The Supreme Court of Canada brought a lengthy legal battle between Access Copyright and York University to an end last week, issuing a unanimous verdict written by retiring Justice Rosalie Abella that resoundingly rejected the copyright collective’s claims that its tariff is mandatory, finding that it had no standing to file a lawsuit for copyright infringement on behalf of its members, and concluding that a lower court fair dealing analysis that favoured Access Copyright was tainted with “a fairness assessment that was over before it began.” The decision removes any doubt that the Supreme Court remains strongly supportive of user’s rights in copyright and vindicates years of educational policy in shifting away from Access Copyright toward alternative means of ensuring compliance with copyright law.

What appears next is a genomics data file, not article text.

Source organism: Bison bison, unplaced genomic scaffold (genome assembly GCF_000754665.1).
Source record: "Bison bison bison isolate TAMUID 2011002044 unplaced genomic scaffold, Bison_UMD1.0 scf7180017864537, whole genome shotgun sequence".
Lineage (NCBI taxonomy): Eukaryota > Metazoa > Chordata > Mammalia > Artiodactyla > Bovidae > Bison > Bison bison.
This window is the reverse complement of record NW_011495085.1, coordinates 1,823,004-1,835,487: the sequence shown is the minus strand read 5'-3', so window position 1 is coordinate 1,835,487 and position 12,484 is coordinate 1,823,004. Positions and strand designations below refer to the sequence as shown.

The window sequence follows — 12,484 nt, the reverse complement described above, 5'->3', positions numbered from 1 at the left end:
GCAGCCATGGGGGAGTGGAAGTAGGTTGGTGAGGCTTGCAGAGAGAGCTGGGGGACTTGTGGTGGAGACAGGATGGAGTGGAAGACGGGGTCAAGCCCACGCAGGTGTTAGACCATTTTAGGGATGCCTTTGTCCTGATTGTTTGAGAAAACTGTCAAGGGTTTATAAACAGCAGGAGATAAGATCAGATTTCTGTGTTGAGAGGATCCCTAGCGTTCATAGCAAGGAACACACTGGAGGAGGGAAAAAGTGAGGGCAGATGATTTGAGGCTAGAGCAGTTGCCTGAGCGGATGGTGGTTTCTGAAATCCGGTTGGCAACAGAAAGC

Archive for August 3rd, 2021
Episode 131: The Bill C-11 Clause-by-Clause Review – What “An Affront to Democracy” Sounds Like
June 20, 2022
June 13, 2022
May 2, 2022
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- CRTC Chair Ian Scott Confirms Bill C-11 Can Be Used To Pressure Internet Platforms to Manipulate Algorithms
- My Appearance Before the Senate Transport and Communications Committee on Bill C-11: The Senate Starts Review As Bill Receives House Approval
- The Law Bytes Podcast, Episode 131: The Bill C-11 Clause-by-Clause Review – What “An Affront to Democracy” Sounds Like
- Bill C-11 Enters a Danger Zone: Government Shifts from Ignoring Witnesses on User Content Regulation to Dismissing Criticisms as “Misinformation”
- The Groundhog Day Privacy Bill: The Government Waited Months to Bring Back Roughly the Same Privacy Plan?!